Jessica Konecny is a grade one teacher at my school. She is always willing to try new things and just recently began exploring coding with her students so I wanted to get a glimpse of what that looks like in her world. After all, I teach grade eight and am often far removed from primary classes.
Q1) What made you decide to try “coding” with your Grade 1 class?
Our school has talked a lot about the benefits of coding and we had Grade 8 students do a workshop to teach us how to use MineCraft. I decided to give coding a try due to Twitter. There was a week dedicated to #HourOfCode.
Q2) What have you noticed as a result?
Students are very engaged in the process of coding. They are more willing to make mistakes and ‘debug’ problems rather than giving up. Some of my students that struggle with Math have been able to demonstrate a strong sense of spatial awareness, which is generally a difficult topic. ‘Experts’ have arisen that the students naturally go to for help.
Q3) Recently, you had students “code” in the physical space using linking cubes, can you tell me about that?
While searching #HourOfCode on Twitter I saw pictures of another Grade 1 teacher, @, using the app LightBot. I downloaded it onto my iPad and for that week I put it under the HoverCam and we solved levels as a class. We started by having one student try at a time and then we used white erase boards in order for the whole class to code individually before they checked their work. It was a great week! The students loved the app and many put it on their own devices at home. While it was successful, I didn’t know how to apply it to the curriculum at that time so we stopped after a week.
Just recently we started a Geometry unit in Math that included 2D and 3D shapes, as well as spatial awareness with direction. We also started a Structure unit in Science and discussed how to make a stable structure. That’s when LightBot came back in full force! Groups used pictures from each level to make the structures out of snap cubes. Then they wrote the code onto sticky notes. Eventually students built the LightBot structures, wrote the code, and checked their work individually. Now we are finishing making our own stable structures and coding directions to light up specific cubes in two different ways. Students demonstrate their knowledge at their level and we cover both Math and Science.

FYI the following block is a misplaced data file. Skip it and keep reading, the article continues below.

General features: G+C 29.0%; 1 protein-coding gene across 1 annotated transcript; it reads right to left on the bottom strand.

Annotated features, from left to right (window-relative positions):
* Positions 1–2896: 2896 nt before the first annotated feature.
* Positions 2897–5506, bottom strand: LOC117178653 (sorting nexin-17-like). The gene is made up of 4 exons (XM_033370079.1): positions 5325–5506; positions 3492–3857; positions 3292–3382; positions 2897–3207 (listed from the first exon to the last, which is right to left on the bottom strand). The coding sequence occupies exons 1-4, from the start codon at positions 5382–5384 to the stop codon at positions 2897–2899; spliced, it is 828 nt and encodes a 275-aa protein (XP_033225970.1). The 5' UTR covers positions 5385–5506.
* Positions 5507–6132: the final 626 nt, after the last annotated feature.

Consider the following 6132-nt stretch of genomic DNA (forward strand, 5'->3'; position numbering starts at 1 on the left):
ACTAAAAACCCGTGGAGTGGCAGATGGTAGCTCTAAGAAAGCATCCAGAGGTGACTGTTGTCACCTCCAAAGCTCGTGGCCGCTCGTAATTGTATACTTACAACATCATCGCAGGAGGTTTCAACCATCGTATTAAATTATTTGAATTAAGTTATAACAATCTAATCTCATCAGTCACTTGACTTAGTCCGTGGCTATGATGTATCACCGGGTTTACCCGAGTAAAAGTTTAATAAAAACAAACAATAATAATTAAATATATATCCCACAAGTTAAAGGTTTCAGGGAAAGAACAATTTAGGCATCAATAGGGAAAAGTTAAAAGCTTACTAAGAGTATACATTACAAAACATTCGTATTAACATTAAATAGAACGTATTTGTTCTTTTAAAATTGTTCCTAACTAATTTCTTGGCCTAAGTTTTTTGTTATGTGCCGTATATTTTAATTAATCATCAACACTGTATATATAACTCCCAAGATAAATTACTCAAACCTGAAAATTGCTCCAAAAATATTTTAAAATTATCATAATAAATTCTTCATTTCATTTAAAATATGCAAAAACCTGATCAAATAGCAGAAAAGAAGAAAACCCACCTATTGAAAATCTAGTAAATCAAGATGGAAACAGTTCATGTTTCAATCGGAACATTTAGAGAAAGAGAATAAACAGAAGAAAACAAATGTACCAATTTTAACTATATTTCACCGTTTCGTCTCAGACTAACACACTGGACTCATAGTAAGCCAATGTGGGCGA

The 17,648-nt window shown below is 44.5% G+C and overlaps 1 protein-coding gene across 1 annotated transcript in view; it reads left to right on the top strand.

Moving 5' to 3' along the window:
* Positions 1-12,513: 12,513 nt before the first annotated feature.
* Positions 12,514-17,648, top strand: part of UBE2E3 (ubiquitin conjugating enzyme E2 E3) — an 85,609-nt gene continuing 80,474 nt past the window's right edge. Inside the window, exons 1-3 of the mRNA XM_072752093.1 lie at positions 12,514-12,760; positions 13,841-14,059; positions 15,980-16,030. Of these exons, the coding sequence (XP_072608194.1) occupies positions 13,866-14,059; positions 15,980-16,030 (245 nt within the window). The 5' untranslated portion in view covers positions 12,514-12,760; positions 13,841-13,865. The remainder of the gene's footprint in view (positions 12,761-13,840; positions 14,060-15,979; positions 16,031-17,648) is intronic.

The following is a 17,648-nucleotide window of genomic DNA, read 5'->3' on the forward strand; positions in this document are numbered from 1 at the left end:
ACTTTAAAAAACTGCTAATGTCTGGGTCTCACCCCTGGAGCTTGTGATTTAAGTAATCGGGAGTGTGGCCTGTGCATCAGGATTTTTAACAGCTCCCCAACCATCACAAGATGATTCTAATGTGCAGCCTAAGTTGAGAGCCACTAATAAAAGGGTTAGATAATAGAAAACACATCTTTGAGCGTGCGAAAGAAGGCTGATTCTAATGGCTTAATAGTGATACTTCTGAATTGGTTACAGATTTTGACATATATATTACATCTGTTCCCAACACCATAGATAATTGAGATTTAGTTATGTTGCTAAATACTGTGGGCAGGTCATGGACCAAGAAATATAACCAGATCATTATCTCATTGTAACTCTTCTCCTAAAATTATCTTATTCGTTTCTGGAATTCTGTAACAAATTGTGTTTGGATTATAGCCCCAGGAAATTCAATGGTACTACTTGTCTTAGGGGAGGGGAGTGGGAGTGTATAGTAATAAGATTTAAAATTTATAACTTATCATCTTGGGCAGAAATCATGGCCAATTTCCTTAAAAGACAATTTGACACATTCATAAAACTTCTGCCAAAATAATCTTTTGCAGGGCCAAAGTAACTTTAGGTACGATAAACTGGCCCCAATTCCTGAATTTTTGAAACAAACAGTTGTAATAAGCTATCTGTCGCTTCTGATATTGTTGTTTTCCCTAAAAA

Q4) Where do you see your students taking this?
With LightBot, we plan to show other classes in the school our work. We have also been Tweeting out our progress which has resulted in new connections and great feedback. Our goal is to have a coding night for our parents to come see our work.
Our next goal is to use Scratch Jr. to animate our narratives and enhance our Social Studies ideas.
Q5) Lastly, is there any other information you’d like us to know about this project and approach to learning?
I didn’t know anything about coding before I tried this. I used trial and error, which was great for my class to experience. Often times they were teaching me a faster or easier way to work the program.
We did this all with 1 iPad even though I have access to a class set. I think it’s important to code and use technology because it serves a purpose and not just for the sake of saying you did it.
When I opened up the structure and coding assignment the students surpassed my expectations. They included several lights, jumps, and turns. Their creativity really shined.
We are always looking to make connections and find new ways to show our learning!
Thanks Jess! I never considered the “physical” hacking using math manipulatives. You have opened up my mind to some new ideas about teaching elements of Computer Science without a computer. I love how your students ran algorithms in the “real world” and then tested them on LightBot. Immediate, instant feedback – and a determination to be successful. Very cool stuff indeed! I appreciate how they built the LightBot levels using linking cubes too!
For those reading, be sure to follow Jessica on twitter at @.